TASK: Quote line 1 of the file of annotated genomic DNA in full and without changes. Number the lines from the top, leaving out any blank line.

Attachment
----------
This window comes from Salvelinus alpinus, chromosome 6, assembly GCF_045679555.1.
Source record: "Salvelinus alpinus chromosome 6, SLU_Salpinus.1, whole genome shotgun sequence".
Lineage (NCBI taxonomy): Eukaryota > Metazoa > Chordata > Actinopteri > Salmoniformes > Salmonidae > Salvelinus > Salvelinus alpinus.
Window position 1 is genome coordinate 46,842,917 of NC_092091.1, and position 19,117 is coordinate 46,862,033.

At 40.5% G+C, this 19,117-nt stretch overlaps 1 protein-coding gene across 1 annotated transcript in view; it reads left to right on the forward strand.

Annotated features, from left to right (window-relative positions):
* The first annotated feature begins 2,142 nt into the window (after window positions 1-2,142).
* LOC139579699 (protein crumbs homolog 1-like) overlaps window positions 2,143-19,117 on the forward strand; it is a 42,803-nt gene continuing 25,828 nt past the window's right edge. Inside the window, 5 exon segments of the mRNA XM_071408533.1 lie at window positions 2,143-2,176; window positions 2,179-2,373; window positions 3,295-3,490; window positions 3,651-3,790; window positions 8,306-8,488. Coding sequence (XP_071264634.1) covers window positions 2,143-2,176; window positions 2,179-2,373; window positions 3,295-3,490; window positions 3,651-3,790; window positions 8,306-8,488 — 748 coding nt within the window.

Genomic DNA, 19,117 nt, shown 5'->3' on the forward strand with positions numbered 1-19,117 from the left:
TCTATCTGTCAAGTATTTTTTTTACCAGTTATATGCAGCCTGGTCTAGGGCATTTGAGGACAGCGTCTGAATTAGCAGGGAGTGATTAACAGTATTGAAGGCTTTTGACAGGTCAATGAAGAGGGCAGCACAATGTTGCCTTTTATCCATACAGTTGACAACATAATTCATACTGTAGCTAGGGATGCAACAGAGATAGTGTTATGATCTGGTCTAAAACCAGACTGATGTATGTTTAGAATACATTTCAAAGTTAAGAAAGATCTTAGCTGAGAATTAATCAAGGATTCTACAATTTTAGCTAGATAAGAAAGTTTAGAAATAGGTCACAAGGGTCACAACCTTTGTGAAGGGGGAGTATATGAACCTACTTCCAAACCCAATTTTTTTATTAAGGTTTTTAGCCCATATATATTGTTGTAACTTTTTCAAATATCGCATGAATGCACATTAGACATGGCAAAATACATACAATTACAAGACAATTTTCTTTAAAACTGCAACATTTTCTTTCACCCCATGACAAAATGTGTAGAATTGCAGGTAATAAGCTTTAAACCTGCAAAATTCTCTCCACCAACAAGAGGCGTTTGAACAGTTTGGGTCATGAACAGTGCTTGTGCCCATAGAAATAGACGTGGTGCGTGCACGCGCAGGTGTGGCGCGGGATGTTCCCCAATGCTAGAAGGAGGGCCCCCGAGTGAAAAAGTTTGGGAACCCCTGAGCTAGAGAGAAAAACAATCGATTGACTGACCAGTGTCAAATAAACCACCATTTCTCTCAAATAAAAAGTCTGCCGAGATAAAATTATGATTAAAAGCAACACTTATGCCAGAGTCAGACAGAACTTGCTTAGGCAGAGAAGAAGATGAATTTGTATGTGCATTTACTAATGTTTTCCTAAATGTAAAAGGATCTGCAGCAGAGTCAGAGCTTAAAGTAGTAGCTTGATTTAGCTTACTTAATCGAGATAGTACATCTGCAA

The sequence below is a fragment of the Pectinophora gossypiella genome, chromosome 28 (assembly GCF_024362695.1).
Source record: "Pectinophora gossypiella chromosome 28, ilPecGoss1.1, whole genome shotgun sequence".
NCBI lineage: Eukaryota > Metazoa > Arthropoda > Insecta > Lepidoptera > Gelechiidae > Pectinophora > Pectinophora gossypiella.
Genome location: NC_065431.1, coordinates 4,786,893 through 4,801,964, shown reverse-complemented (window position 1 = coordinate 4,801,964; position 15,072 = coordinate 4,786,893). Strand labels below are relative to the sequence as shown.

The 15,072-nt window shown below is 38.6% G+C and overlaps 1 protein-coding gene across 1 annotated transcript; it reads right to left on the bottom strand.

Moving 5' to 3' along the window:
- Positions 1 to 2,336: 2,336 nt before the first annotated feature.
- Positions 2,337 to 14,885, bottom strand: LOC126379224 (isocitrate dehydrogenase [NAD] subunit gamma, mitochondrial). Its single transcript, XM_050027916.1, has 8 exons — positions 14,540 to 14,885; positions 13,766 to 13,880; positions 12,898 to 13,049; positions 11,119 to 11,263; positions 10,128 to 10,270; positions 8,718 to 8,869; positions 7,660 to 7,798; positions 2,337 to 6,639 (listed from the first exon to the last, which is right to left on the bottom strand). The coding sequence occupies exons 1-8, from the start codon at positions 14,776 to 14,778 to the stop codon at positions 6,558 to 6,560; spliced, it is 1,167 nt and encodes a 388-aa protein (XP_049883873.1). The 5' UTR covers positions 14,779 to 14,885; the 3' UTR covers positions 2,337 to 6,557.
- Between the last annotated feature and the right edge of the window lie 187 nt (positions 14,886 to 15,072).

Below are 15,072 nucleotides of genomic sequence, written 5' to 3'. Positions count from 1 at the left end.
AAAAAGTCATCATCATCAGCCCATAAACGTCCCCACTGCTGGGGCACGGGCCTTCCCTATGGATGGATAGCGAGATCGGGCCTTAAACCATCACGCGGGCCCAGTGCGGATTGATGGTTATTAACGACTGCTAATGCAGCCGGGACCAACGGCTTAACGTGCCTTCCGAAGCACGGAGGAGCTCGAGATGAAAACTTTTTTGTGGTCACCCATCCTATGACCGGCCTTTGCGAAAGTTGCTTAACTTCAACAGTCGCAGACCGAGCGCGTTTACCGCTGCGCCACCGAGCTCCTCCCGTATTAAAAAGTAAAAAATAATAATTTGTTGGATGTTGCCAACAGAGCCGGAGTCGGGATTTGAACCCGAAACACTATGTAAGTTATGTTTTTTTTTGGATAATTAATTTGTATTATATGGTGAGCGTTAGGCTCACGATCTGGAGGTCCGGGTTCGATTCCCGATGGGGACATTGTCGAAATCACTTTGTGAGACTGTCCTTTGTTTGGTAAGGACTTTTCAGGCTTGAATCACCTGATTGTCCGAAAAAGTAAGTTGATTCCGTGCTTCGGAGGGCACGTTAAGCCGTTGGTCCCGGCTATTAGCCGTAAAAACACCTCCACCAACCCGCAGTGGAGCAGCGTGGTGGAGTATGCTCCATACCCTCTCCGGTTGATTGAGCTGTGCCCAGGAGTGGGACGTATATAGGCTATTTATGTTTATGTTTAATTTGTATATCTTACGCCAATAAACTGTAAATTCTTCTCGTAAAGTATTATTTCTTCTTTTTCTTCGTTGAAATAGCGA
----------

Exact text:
This window comes from Salvelinus alpinus, chromosome 6, assembly GCF_045679555.1.